Okay, Thunderbird 1.0 was released 3 days ago. I haven't get it yet. I am a Firefox fan, but not necessarily a Thunderbird fan, yet. Sadly speaking, I am still using Outlook Express. That might explain why I haven't create a Phoenity theme for Thunderbird. Chris Neale is the one who volunteers to port my icons to this application, though he's quite busy now, I think. The good news is I will migrate soon, since this Outlook Express crap is messing up my life. Another good news is I will be taking over the work and try my best to produce an official Phoenity theme for Thunderbird soon.
Just now, I was surprised to see a huge Thunderbird logo on the front cover of The Star In.Tech newspaper. It features an article written by a local author named Ahmad Sayuthi. I'm not sure when he wrote this, but the version he used is 0.9, not 1.0. It was a good read till I noticed these sentences printed on the paper, page 17:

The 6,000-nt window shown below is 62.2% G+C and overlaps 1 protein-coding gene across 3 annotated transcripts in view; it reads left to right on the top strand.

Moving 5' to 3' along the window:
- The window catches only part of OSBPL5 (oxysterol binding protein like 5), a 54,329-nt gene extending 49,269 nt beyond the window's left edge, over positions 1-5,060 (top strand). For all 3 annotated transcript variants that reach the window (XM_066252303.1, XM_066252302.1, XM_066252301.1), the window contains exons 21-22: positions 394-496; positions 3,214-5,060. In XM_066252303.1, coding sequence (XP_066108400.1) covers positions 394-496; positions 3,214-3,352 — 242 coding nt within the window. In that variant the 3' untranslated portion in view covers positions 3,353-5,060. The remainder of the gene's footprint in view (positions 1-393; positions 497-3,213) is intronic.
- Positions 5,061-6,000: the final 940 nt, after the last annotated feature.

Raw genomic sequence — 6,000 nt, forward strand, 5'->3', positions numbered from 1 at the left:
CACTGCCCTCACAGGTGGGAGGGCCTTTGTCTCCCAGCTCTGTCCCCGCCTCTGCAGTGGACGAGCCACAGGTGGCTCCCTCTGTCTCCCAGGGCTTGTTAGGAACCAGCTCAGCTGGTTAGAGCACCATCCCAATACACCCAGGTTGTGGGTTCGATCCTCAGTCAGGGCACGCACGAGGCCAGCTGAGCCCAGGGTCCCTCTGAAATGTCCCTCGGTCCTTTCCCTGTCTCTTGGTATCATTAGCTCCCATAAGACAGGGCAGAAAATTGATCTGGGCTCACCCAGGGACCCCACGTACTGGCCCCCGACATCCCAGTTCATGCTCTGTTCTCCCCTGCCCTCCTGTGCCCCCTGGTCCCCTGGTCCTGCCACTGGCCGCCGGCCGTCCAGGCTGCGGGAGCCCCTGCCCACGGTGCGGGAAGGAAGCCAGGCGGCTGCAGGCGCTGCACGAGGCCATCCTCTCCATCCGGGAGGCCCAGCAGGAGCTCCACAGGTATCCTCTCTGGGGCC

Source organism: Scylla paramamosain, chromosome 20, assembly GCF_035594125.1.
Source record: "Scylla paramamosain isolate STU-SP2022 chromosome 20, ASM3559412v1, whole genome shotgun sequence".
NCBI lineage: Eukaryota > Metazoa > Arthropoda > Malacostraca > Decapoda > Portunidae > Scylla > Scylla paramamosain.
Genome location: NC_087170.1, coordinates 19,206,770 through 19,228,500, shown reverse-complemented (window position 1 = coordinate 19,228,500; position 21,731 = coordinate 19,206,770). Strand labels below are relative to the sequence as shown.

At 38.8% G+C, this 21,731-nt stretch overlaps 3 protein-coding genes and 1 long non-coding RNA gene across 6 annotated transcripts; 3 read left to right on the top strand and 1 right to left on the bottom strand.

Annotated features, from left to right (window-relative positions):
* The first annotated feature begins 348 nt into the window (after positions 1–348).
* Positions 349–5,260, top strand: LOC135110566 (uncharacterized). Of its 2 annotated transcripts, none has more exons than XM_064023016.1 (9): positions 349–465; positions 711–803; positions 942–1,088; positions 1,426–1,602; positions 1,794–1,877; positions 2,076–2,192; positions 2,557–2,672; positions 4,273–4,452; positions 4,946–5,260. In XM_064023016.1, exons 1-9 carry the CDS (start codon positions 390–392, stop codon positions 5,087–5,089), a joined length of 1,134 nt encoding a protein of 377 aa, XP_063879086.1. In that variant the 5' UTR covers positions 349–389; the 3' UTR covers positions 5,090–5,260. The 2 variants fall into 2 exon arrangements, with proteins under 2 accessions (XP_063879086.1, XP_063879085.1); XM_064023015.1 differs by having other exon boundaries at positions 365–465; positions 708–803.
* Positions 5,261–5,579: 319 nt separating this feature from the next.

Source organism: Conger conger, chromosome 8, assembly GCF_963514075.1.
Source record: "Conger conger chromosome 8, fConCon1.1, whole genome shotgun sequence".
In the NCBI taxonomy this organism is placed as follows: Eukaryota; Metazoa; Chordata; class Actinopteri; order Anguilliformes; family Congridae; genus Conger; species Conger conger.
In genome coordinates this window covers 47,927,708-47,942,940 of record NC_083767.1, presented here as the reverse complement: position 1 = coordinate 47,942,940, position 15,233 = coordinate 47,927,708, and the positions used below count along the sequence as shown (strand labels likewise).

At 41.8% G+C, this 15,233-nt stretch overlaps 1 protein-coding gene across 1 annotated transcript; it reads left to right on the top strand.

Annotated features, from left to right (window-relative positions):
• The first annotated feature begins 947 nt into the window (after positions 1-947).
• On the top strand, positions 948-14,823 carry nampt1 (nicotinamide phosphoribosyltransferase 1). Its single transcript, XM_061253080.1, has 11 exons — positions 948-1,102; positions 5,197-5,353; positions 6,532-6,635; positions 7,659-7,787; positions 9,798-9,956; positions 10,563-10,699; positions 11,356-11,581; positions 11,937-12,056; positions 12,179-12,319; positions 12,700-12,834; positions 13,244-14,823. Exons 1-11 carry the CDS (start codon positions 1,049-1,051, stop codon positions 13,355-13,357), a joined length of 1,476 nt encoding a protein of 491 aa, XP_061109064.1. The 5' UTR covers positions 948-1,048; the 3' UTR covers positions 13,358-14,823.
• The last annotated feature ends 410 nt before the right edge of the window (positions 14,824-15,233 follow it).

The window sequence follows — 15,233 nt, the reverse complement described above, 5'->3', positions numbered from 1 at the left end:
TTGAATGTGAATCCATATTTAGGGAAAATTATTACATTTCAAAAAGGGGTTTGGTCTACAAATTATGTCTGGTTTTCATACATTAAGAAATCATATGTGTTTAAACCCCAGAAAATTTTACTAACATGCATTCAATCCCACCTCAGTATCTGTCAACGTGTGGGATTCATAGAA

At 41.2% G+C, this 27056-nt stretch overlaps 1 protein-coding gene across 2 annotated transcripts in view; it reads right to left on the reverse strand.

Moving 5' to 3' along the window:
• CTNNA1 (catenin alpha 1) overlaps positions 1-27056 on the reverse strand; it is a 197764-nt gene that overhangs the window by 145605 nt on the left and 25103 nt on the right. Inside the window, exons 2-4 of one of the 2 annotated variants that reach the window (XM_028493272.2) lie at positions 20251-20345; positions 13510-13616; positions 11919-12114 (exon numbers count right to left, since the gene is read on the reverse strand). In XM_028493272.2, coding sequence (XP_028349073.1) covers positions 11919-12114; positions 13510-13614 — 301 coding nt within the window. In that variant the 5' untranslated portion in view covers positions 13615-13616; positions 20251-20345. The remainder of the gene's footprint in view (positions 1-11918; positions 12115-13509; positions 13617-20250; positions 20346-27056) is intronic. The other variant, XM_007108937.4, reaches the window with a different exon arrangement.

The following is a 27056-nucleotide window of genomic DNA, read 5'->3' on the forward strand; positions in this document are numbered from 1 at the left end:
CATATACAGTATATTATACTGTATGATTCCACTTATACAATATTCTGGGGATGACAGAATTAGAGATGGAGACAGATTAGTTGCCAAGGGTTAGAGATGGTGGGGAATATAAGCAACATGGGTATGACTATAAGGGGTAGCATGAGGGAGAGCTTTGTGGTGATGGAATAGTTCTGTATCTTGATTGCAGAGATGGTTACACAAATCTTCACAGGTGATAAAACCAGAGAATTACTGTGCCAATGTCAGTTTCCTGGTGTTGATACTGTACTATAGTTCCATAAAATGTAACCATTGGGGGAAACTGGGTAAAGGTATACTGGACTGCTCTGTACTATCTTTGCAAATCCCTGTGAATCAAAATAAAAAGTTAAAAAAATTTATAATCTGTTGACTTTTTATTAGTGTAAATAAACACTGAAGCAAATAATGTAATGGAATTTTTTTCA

The developers have obviously done a lot of research in planning and developing this program. They have apparently studied Opera's success in separating itself from the competition. They are emulating Opera's practice of providing flexibility and versatility with their product. And that is in adopting the Scandinavian way of placing more importance on what the customer wants.
In the context of software development, that means giving the user tools to make the program look and behave the way that he wants. Now, that is a real savvy move which endears the program to its user, much like the Opera browser.
Huh? Is this true? I thought it's the Opera guys following Mozilla's path. And what does Opera, an application suite, got to do with Thunderbird which is a stand-alone email client? I don't mean to offend any Opera fans or developers, but I hope someone could please enlighten me on this.